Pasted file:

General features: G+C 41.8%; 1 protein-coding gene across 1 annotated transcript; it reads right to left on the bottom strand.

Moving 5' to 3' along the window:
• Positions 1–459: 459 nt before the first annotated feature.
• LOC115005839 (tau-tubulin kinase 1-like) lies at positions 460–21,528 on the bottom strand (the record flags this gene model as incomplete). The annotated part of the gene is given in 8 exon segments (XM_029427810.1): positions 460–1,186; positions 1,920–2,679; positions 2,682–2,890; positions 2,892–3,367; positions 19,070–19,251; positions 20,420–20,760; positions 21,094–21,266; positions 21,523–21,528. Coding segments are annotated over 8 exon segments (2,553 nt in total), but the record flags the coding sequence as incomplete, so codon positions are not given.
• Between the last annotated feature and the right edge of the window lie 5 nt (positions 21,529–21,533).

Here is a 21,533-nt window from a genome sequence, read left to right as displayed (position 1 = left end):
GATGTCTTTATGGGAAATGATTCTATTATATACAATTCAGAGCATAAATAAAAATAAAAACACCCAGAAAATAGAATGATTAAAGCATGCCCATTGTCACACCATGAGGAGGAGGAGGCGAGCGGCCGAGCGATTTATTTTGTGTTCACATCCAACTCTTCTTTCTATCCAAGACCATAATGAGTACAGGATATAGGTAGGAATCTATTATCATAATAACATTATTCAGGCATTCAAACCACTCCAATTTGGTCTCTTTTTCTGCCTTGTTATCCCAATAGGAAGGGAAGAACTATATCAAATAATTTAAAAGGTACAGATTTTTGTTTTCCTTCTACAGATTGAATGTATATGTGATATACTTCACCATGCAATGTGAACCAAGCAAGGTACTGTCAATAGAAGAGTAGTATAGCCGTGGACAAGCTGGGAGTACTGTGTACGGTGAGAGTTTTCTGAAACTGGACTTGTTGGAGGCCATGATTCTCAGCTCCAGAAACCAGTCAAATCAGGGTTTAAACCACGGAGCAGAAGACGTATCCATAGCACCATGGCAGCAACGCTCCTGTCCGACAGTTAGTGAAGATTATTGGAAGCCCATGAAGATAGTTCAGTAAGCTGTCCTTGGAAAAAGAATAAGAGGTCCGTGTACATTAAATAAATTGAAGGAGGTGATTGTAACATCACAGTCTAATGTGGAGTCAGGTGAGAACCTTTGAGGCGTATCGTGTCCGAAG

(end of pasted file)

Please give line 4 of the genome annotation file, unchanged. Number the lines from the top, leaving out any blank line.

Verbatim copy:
• LOC115005839 (tau-tubulin kinase 1-like) lies at positions 460–21,528 on the bottom strand (the record flags this gene model as incomplete). The annotated part of the gene is given in 8 exon segments (XM_029427810.1): positions 460–1,186; positions 1,920–2,679; positions 2,682–2,890; positions 2,892–3,367; positions 19,070–19,251; positions 20,420–20,760; positions 21,094–21,266; positions 21,523–21,528. Coding segments are annotated over 8 exon segments (2,553 nt in total), but the record flags the coding sequence as incomplete, so codon positions are not given.